Advertisement

The Changing Governance of Thai Higher Education

  • Rattana LaoEmail author
Chapter
  • 224 Downloads
Part of the Higher Education in Asia: Quality, Excellence and Governance book series (HEAQEG)

Abstract

This chapter situates the case of Thailand in relation to the broader conversation on the global convergence of higher education (HE) governance. While the definition of governance varies and encompasses a host of contested meanings and definitions, this chapter looks at one specific aspect of governance in HE: the rise of quality-related policy or quality policy for short. The term “quality policy” was coined by Ozga et al. (Fabricating quality: Data and governance in Europe. Routledge, Oxford, pp. 1–8, 2011) to connote the current discussion of differing policies: quality assessment/assurance, quality management, and quality audit. This ensemble of quality policies shares similar trends, which include a focus on measuring, quantitative indicators, and ranking between and within education systems. Quality becomes a generic goal in and of itself, travelling across public and private organizations, schools and universities (Ozga et al. in Fabricating quality: Data and governance in Europe. Routledge, Oxford, pp. 1–8, 2011).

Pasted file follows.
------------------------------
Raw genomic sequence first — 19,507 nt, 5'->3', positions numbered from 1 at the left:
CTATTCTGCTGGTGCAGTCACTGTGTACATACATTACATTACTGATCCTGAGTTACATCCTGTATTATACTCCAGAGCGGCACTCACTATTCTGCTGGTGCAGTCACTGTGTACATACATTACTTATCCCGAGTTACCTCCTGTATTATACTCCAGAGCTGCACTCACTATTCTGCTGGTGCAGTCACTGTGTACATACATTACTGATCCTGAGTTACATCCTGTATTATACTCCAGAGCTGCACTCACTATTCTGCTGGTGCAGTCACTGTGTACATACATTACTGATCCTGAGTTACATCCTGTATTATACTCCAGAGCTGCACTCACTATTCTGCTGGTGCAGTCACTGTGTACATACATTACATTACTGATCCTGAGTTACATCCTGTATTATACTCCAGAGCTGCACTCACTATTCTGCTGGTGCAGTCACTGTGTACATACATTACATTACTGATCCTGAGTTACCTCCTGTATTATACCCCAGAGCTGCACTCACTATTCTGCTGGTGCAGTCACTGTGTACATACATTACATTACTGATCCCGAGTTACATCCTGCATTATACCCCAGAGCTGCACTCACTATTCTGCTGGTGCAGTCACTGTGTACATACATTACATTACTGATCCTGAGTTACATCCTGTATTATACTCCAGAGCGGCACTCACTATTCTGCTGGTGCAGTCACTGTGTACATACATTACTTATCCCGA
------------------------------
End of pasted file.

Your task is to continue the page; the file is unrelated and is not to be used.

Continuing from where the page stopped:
References

  1. Apinunmahakul, A. (2016). Higher education finance for quality higher education. Bangkok: NIDA.Google Scholar
  2. Bigalke, T. W., & Neubauer, D. E. (2009). Quality and the public good: An inseparable linkage. In T. W. Bigalke & D. E. Neubauer (Eds.), Higher education in Asia/Pacific: Quality and the public good (pp. 1–14). New York, NY: Palgrave Macmillan.CrossRefGoogle Scholar
  3. Billing, D. (2004). International comparisons and trends in external quality assurance of higher education: Commonality or diversity? Higher Education, 47(1), 113–137.CrossRefGoogle Scholar
  4. Bleiklie, I. (2007). The social foundations of the evaluative state and the universities as stakeholder organizations. In Towards a cartography of higher education policy change: A festschrift in honor of Guy Neave (pp. 97–104). Enschede: Center for Higher Education Policy Studies (CHEPS).Google Scholar